- "As states relinquish their arms, the United Nations shall be progressively strengthened in order to improve its capacity to assure international security and the peaceful settlement of differences as well as to facilitate the development of international cooperation in common tasks for the benefit of mankind."
- "By the time Stage II [of the three-stage disarmament program] has been completed, the confidence produced through a verified disarmament program, the acceptance of rules of peaceful international behavior, and the development of strengthened international peace-keeping processes within the framework of the U.N. should have reached a point where the states of the world can move forward to Stage III. In Stage III progressive controlled disarmament and continuously developing principles and procedures of international law would proceed to a point where no state would have the military power to challenge the progressively strengthened U.N. Peace Force and all international disputes would be settled according to the agreed principles of international conduct." [Emphasis added.]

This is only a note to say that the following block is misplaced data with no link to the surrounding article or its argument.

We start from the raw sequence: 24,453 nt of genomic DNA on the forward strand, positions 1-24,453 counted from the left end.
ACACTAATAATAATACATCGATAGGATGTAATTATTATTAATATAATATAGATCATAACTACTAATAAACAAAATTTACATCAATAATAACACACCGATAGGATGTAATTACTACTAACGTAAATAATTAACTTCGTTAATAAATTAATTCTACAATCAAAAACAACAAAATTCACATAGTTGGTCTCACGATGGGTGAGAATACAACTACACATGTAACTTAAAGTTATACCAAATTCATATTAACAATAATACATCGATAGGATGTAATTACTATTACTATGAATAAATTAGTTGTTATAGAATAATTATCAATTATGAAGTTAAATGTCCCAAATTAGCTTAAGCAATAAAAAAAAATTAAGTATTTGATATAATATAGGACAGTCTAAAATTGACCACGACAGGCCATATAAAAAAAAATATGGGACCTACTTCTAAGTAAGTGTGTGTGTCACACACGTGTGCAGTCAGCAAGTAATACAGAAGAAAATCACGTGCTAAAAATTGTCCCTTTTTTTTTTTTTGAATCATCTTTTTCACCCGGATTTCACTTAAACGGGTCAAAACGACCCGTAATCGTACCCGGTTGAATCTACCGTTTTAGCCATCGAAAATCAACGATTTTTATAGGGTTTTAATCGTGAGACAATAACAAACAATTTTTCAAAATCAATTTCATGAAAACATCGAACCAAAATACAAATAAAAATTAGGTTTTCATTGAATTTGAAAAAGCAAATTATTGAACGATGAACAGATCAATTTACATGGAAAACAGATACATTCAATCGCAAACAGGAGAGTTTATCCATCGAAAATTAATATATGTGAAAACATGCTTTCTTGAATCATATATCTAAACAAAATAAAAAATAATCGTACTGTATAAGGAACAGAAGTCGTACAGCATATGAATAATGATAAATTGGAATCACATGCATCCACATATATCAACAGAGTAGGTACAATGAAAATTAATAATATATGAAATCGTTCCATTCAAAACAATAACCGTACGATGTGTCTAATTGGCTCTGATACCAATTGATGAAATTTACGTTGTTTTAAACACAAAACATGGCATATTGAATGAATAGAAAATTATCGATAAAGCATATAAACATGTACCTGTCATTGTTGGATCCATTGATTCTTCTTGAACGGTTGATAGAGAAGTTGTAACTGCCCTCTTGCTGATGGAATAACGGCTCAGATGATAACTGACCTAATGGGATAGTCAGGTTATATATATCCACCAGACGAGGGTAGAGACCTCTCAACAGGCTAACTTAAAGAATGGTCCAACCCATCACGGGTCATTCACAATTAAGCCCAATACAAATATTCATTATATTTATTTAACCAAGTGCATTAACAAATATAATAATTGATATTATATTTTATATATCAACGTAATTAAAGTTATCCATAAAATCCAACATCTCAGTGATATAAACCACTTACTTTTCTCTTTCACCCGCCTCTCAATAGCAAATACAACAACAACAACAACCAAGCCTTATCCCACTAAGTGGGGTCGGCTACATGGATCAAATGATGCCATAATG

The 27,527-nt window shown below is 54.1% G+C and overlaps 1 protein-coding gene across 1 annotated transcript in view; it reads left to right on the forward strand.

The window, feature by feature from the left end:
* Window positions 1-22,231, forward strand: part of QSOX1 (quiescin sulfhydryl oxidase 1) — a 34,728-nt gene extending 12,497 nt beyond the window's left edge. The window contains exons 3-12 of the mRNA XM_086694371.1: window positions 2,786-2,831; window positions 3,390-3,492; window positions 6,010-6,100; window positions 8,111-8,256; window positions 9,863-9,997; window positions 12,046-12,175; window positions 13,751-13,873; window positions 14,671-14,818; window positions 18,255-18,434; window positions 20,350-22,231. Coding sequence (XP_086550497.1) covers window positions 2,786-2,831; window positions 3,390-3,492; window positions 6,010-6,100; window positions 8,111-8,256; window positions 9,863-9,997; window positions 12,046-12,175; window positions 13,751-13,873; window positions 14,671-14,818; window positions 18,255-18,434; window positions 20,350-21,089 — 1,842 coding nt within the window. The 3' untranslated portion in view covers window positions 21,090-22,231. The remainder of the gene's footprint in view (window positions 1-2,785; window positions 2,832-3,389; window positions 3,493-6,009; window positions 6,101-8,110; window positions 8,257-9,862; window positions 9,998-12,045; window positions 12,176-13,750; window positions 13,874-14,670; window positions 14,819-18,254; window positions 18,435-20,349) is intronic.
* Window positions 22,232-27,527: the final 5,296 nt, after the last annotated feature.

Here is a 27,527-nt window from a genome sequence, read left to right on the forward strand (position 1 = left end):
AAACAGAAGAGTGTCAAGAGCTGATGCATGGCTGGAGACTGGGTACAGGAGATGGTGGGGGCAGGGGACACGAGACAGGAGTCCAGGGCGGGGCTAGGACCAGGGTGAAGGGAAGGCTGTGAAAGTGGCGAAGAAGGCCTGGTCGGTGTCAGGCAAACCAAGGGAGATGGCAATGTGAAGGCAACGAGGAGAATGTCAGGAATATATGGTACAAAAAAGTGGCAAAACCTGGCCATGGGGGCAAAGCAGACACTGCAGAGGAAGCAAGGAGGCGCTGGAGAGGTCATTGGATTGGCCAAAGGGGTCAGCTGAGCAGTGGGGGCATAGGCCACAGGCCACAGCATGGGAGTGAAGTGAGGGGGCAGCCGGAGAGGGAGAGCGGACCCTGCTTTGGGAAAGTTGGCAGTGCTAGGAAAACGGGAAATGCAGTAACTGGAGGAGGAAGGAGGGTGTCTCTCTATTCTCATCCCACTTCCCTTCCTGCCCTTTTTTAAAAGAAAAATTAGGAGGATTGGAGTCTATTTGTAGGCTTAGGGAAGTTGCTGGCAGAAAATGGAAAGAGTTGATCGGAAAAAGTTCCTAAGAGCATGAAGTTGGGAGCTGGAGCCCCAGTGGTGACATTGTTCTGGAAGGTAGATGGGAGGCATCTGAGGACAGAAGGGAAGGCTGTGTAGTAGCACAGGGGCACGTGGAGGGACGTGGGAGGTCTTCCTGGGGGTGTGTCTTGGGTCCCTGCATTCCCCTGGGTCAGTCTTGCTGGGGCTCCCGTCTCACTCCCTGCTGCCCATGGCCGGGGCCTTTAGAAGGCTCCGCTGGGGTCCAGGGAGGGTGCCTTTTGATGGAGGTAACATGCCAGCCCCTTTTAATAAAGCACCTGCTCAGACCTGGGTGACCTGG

When it comes to maintaining our nation’s security — and sovereignty — the best response to sovereignty-destroying treaties such as START, is to STOP.
Photo of Hillary Clinton: AP Images